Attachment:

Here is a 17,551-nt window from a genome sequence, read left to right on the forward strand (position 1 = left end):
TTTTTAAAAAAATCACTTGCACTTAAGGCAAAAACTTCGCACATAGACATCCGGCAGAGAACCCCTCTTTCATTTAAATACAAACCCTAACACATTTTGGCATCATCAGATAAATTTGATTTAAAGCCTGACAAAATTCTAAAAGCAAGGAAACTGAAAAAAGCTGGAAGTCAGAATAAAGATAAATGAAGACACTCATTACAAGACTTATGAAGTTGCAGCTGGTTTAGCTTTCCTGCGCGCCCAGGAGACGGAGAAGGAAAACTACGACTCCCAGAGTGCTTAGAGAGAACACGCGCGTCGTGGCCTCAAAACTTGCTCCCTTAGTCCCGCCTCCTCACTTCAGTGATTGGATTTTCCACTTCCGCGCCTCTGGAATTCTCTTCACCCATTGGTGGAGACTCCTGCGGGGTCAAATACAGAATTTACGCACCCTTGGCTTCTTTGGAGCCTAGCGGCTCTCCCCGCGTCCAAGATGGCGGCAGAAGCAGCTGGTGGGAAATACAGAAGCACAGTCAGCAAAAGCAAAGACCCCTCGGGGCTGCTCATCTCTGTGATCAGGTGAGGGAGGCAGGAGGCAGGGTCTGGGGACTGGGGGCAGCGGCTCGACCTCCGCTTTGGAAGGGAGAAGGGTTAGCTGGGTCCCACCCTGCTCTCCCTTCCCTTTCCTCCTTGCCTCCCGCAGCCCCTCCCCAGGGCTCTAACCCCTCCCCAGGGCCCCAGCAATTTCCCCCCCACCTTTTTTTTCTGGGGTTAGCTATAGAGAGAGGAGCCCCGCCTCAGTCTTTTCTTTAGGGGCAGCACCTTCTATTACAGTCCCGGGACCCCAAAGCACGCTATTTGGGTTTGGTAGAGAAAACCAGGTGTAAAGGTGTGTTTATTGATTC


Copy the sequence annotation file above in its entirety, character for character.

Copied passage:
Here is a 17,551-nt window from a genome sequence, read left to right on the forward strand (position 1 = left end):
TTTTTAAAAAAATCACTTGCACTTAAGGCAAAAACTTCGCACATAGACATCCGGCAGAGAACCCCTCTTTCATTTAAATACAAACCCTAACACATTTTGGCATCATCAGATAAATTTGATTTAAAGCCTGACAAAATTCTAAAAGCAAGGAAACTGAAAAAAGCTGGAAGTCAGAATAAAGATAAATGAAGACACTCATTACAAGACTTATGAAGTTGCAGCTGGTTTAGCTTTCCTGCGCGCCCAGGAGACGGAGAAGGAAAACTACGACTCCCAGAGTGCTTAGAGAGAACACGCGCGTCGTGGCCTCAAAACTTGCTCCCTTAGTCCCGCCTCCTCACTTCAGTGATTGGATTTTCCACTTCCGCGCCTCTGGAATTCTCTTCACCCATTGGTGGAGACTCCTGCGGGGTCAAATACAGAATTTACGCACCCTTGGCTTCTTTGGAGCCTAGCGGCTCTCCCCGCGTCCAAGATGGCGGCAGAAGCAGCTGGTGGGAAATACAGAAGCACAGTCAGCAAAAGCAAAGACCCCTCGGGGCTGCTCATCTCTGTGATCAGGTGAGGGAGGCAGGAGGCAGGGTCTGGGGACTGGGGGCAGCGGCTCGACCTCCGCTTTGGAAGGGAGAAGGGTTAGCTGGGTCCCACCCTGCTCTCCCTTCCCTTTCCTCCTTGCCTCCCGCAGCCCCTCCCCAGGGCTCTAACCCCTCCCCAGGGCCCCAGCAATTTCCCCCCCACCTTTTTTTTCTGGGGTTAGCTATAGAGAGAGGAGCCCCGCCTCAGTCTTTTCTTTAGGGGCAGCACCTTCTATTACAGTCCCGGGACCCCAAAGCACGCTATTTGGGTTTGGTAGAGAAAACCAGGTGTAAAGGTGTGTTTATTGATTC